Monday, September 16

Professor emeritus remembered for legacy of Asian-American scholarship

Don Nakanishi, a pioneering scholar in Asian-American studies and director emeritus of the Asian American Studies Center, died Monday of cardiorespiratory arrest. (Courtesy of David Yoo)

Don Nakanishi, a pioneering scholar in Asian-American studies and director emeritus of the Asian American Studies Center, died Monday of cardiorespiratory arrest. (Courtesy of David Yoo)

Don T. Nakanishi, director emeritus of the UCLA Asian American Studies Center, died of cardiorespiratory arrest March 21 in Los Angeles. He was 66.

Nakanishi was a professor at UCLA for 35 years and was the director of the UCLA Asian American Studies Center from 1990 to 2010.

Nakanishi was a nationwide pioneering Asian-American scholar, said David Yoo, director of the UCLA Asian American Studies Center. Nakanishi devoted his entire career to study Asian-Americans’ and Pacific Islanders’ education and political participation, Yoo said.

Nakanishi was the first scholar to demonstrate that Asian-Americans have low voter registration and turnout despite having high levels of education and income that are usually associated with active political participation, Yoo said. He wrote more than 100 books, articles and reports on the political participation of Asian-Americans and Pacific Islanders and other ethnic and racial groups in American politics.

Yoo said Asian-Americans and Pacific Islanders were understudied in the United States until the Asian American movement in the late 1960s. The movement called for exploring various dimensions of Asian-American and Pacific Islanders’ life.

After Nakanishi received a Ph.D. from Harvard University in 1978, he applied his professional knowledge to encourage Asian-Americans to have their own voice in American politics by systematically gathering data, Yoo added.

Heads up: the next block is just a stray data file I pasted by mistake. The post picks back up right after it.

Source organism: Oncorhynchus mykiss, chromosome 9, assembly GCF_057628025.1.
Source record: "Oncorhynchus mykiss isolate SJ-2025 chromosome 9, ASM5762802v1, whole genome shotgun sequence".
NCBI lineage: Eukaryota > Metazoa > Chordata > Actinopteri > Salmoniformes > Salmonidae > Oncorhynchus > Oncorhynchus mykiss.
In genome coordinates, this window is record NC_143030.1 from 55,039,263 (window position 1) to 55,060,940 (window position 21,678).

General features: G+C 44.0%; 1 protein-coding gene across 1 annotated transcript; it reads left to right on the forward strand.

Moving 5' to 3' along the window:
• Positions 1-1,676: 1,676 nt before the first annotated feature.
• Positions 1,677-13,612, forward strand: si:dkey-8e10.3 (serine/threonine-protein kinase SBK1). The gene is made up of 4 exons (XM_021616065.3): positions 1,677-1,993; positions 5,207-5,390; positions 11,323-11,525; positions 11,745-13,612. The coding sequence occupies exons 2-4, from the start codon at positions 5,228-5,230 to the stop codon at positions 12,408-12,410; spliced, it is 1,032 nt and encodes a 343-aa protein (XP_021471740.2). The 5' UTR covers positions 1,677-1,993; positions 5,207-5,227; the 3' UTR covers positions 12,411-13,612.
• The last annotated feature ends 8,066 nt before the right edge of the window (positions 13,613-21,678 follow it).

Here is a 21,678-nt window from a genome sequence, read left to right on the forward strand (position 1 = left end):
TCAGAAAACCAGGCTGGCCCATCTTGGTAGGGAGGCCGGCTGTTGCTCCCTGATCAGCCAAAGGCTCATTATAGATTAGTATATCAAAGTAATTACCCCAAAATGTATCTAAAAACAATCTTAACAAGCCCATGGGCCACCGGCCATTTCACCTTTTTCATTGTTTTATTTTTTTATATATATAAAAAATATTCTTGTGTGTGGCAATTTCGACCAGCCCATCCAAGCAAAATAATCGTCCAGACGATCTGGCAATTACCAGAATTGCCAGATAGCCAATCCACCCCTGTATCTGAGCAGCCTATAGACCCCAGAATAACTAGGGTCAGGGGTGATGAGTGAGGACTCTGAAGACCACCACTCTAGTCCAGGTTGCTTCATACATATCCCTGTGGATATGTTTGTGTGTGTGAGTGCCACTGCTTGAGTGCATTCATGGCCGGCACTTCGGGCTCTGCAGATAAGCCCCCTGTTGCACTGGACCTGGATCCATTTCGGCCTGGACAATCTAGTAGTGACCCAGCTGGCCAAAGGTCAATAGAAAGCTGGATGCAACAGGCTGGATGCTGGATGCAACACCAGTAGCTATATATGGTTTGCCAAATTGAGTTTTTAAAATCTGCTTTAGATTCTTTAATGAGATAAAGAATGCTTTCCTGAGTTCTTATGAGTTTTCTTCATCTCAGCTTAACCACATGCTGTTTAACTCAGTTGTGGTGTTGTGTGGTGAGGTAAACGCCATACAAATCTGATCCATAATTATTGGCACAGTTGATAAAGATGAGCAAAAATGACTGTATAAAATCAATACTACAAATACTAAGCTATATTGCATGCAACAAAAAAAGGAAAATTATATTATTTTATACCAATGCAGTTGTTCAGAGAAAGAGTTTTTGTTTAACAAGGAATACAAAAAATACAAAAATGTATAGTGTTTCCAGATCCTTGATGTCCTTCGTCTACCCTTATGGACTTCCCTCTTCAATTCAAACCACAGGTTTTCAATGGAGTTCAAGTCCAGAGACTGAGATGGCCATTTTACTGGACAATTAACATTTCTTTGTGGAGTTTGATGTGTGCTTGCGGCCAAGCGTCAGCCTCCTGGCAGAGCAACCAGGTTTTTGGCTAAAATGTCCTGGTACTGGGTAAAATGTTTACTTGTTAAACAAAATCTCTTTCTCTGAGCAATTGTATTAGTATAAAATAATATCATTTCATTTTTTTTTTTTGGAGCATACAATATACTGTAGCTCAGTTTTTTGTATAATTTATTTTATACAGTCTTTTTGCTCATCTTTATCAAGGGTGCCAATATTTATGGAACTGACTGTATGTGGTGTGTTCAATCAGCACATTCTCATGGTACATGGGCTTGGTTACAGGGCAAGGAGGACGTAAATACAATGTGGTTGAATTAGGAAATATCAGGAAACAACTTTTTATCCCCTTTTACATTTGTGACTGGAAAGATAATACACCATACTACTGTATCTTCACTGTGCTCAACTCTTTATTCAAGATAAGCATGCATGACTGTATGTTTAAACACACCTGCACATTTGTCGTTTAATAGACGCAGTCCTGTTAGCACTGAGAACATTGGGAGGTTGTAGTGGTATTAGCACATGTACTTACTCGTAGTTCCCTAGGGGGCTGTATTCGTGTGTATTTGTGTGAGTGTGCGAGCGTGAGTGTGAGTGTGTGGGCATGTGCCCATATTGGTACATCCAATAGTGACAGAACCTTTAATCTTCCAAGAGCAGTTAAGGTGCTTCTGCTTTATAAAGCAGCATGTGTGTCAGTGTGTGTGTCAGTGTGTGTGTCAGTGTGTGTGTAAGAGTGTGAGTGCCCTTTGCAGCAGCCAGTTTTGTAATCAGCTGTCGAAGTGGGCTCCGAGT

Yoo said Nakanishi not only put much effort in his own career but was also concerned with academic accomplishments and the welfare of future generations of scholars.

In 1989, Nakanishi successfully challenged the university’s original decision to deny him tenure, said King-Kok Cheung, an English professor who was a long-time colleague of Nakanishi in the UCLA Asian American Studies Center.

Some professors at the time said Nakanishi’s study was outside the school of education’s mainstream research and his research was below UCLA’s standards, Yoo said.

She said she asked Nakanishi why he fought so hard for his tenure at that time. Nakanishi replied he was doing it for those who came up for tenure after him.

Nakanishi was also a caring mentor for his students, Yoo said. He was often the first to advocate for his students and celebrate their accomplishments, Yoo added.

OiYan Poon, an assistant professor at Loyola University who was Nakanishi’s student, said Nakanishi was a supportive academic mentor and an inspiring life tutor.

“He is really a humble person who listens more than he talks,” Poon said. “He always comforts people and gives us power over many obstacles.”

In one instance, Nakanishi challenged her to conduct an analysis of a proposed change to the University of California admissions review policy, she said.

“I feel that was indeed a turning point in my career, and I believe (my project) helped advance ideals of community engagement and racial equity,” Poon said.

Cheung said he thinks Nakanishi was a selfless scholar. His work on Asian-Americans encompassed several groups, including not only Japanese-Americans like himself but also groups like Chinese-Americans and Filipino-Americans, she added.

“He never discriminated within Asian-Americans,” Cheung said. “All he cared about was (bringing) everyone together.”

Nakanishi’s influence extended to countries like Japan and Australia, Yoo said. Nakanishi helped local researchers in those countries conduct ethnic studies according to their respective social conditions and provided new perspectives for them, he added.

Later scholars should be encouraged to follow Nakanishi’s example and to extend ethnicity studies into wider ranges, Cheung said.

Upon Nakanishi’s retirement in 2010, the UCLA community established the Don T. Nakanishi Award for Outstanding Engaged Scholarship in Asian American and Pacific Islander Studies to financially support UCLA faculty and graduate students in Asian-American studies, who are pursuing outstanding community-based engaged research.

The UCLA Asian American Studies Center will provide information about the memorial, including a center-hosted celebration of Nakanishi’s life in Los Angeles, Yoo said.

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